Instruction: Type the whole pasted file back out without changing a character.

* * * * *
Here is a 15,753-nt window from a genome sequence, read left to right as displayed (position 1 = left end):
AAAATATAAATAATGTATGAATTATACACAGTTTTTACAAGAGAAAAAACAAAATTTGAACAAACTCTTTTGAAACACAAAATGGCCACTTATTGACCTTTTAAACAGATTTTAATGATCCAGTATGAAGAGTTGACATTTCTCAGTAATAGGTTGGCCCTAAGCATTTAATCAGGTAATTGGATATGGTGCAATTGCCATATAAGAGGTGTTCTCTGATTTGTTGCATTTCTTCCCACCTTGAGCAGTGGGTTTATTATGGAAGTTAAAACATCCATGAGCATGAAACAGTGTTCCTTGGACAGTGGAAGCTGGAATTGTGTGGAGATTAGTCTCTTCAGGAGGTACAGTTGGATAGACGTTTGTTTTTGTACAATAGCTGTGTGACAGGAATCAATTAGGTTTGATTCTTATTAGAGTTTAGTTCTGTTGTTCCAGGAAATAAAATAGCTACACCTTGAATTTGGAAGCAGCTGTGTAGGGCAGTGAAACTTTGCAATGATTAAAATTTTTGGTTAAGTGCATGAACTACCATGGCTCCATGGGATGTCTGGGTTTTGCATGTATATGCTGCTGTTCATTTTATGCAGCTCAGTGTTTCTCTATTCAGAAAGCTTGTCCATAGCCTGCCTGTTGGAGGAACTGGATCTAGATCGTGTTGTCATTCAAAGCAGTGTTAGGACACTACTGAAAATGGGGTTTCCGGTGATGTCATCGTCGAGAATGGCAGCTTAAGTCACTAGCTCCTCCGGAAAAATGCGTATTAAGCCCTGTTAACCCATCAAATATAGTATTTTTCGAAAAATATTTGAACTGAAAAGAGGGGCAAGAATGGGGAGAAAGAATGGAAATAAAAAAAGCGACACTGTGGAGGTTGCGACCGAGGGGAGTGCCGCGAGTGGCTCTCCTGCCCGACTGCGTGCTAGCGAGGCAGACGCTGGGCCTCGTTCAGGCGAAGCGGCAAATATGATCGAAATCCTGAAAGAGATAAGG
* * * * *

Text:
Here is a 15,753-nt window from a genome sequence, read left to right as displayed (position 1 = left end):
AAAATATAAATAATGTATGAATTATACACAGTTTTTACAAGAGAAAAAACAAAATTTGAACAAACTCTTTTGAAACACAAAATGGCCACTTATTGACCTTTTAAACAGATTTTAATGATCCAGTATGAAGAGTTGACATTTCTCAGTAATAGGTTGGCCCTAAGCATTTAATCAGGTAATTGGATATGGTGCAATTGCCATATAAGAGGTGTTCTCTGATTTGTTGCATTTCTTCCCACCTTGAGCAGTGGGTTTATTATGGAAGTTAAAACATCCATGAGCATGAAACAGTGTTCCTTGGACAGTGGAAGCTGGAATTGTGTGGAGATTAGTCTCTTCAGGAGGTACAGTTGGATAGACGTTTGTTTTTGTACAATAGCTGTGTGACAGGAATCAATTAGGTTTGATTCTTATTAGAGTTTAGTTCTGTTGTTCCAGGAAATAAAATAGCTACACCTTGAATTTGGAAGCAGCTGTGTAGGGCAGTGAAACTTTGCAATGATTAAAATTTTTGGTTAAGTGCATGAACTACCATGGCTCCATGGGATGTCTGGGTTTTGCATGTATATGCTGCTGTTCATTTTATGCAGCTCAGTGTTTCTCTATTCAGAAAGCTTGTCCATAGCCTGCCTGTTGGAGGAACTGGATCTAGATCGTGTTGTCATTCAAAGCAGTGTTAGGACACTACTGAAAATGGGGTTTCCGGTGATGTCATCGTCGAGAATGGCAGCTTAAGTCACTAGCTCCTCCGGAAAAATGCGTATTAAGCCCTGTTAACCCATCAAATATAGTATTTTTCGAAAAATATTTGAACTGAAAAGAGGGGCAAGAATGGGGAGAAAGAATGGAAATAAAAAAAGCGACACTGTGGAGGTTGCGACCGAGGGGAGTGCCGCGAGTGGCTCTCCTGCCCGACTGCGTGCTAGCGAGGCAGACGCTGGGCCTCGTTCAGGCGAAGCGGCAAATATGATCGAAATCCTGAAAGAGATAAGG